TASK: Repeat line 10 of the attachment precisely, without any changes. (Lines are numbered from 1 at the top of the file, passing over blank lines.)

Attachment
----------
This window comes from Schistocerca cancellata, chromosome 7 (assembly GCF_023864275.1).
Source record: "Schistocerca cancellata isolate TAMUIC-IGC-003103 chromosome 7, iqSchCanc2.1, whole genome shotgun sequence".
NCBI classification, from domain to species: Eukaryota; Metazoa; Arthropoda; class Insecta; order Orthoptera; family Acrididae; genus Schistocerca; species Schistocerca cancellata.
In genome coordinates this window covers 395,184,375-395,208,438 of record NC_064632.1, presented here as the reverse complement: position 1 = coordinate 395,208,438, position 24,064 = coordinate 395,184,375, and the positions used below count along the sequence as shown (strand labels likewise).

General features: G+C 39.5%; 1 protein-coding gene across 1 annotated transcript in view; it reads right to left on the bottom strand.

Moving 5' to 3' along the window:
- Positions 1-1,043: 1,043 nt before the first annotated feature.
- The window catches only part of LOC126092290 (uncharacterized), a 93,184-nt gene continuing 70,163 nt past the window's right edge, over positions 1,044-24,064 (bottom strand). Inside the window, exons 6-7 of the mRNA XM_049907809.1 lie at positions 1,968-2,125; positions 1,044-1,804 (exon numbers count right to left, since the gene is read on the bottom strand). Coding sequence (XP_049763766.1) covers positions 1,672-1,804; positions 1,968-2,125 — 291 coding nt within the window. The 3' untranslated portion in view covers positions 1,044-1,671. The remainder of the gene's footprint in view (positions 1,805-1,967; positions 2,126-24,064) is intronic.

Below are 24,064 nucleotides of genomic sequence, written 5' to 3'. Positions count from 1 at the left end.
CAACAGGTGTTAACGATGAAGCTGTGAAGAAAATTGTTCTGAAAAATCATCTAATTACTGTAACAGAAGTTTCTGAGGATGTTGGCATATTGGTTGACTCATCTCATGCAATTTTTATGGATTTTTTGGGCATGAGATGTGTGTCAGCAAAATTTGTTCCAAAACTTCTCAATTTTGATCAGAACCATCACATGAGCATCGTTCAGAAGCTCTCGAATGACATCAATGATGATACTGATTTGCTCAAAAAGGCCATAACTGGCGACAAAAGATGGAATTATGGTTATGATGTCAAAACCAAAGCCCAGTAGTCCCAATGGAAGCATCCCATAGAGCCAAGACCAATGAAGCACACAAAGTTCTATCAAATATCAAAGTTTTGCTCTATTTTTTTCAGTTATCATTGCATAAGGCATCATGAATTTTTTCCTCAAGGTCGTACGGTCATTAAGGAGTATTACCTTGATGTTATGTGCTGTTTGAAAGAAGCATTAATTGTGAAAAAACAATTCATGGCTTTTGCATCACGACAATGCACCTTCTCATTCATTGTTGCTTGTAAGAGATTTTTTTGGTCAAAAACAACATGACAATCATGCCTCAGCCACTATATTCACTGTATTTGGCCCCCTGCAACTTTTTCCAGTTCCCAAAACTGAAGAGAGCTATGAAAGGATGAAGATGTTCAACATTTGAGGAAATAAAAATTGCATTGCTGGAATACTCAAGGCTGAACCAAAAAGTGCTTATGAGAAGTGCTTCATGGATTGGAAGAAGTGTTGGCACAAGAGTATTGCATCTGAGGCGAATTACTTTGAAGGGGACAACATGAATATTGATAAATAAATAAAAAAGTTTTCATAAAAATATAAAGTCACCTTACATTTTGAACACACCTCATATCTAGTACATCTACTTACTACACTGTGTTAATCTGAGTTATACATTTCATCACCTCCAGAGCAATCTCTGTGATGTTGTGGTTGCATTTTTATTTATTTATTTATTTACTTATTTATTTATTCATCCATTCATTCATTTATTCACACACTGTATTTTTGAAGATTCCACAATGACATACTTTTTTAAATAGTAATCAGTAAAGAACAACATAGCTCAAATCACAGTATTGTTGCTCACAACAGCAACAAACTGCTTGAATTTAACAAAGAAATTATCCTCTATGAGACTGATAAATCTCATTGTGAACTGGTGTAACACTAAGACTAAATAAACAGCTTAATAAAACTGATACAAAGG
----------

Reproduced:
CAACAGGTGTTAACGATGAAGCTGTGAAGAAAATTGTTCTGAAAAATCATCTAATTACTGTAACAGAAGTTTCTGAGGATGTTGGCATATTGGTTGACTCATCTCATGCAATTTTTATGGATTTTTTGGGCATGAGATGTGTGTCAGCAAAATTTGTTCCAAAACTTCTCAATTTTGATCAGAACCATCACATGAGCATCGTTCAGAAGCTCTCGAATGACATCAATGATGATACTGATTTGCTCAAAAAGGCCATAACTGGCGACAAAAGATGGAATTATGGTTATGATGTCAAAACCAAAGCCCAGTAGTCCCAATGGAAGCATCCCATAGAGCCAAGACCAATGAAGCACACAAAGTTCTATCAAATATCAAAGTTTTGCTCTATTTTTTTCAGTTATCATTGCATAAGGCATCATGAATTTTTTCCTCAAGGTCGTACGGTCATTAAGGAGTATTACCTTGATGTTATGTGCTGTTTGAAAGAAGCATTAATTGTGAAAAAACAATTCATGGCTTTTGCATCACGACAATGCACCTTCTCATTCATTGTTGCTTGTAAGAGATTTTTTTGGTCAAAAACAACATGACAATCATGCCTCAGCCACTATATTCACTGTATTTGGCCCCCTGCAACTTTTTCCAGTTCCCAAAACTGAAGAGAGCTATGAAAGGATGAAGATGTTCAACATTTGAGGAAATAAAAATTGCATTGCTGGAATACTCAAGGCTGAACCAAAAAGTGCTTATGAGAAGTGCTTCATGGATTGGAAGAAGTGTTGGCACAAGAGTATTGCATCTGAGGCGAATTACTTTGAAGGGGACAACATGAATATTGATAAATAAATAAAAAAGTTTTCATAAAAATATAAAGTCACCTTACATTTTGAACACACCTCATATCTAGTACATCTACTTACTACACTGTGTTAATCTGAGTTATACATTTCATCACCTCCAGAGCAATCTCTGTGATGTTGTGGTTGCATTTTTATTTATTTATTTATTTACTTATTTATTTATTCATCCATTCATTCATTTATTCACACACTGTATTTTTGAAGATTCCACAATGACATACTTTTTTAAATAGTAATCAGTAAAGAACAACATAGCTCAAATCACAGTATTGTTGCTCACAACAGCAACAAACTGCTTGAATTTAACAAAGAAATTATCCTCTATGAGACTGATAAATCTCATTGTGAACTGGTGTAACACTAAGACTAAATAAACAGCTTAATAAAACTGATACAAAGG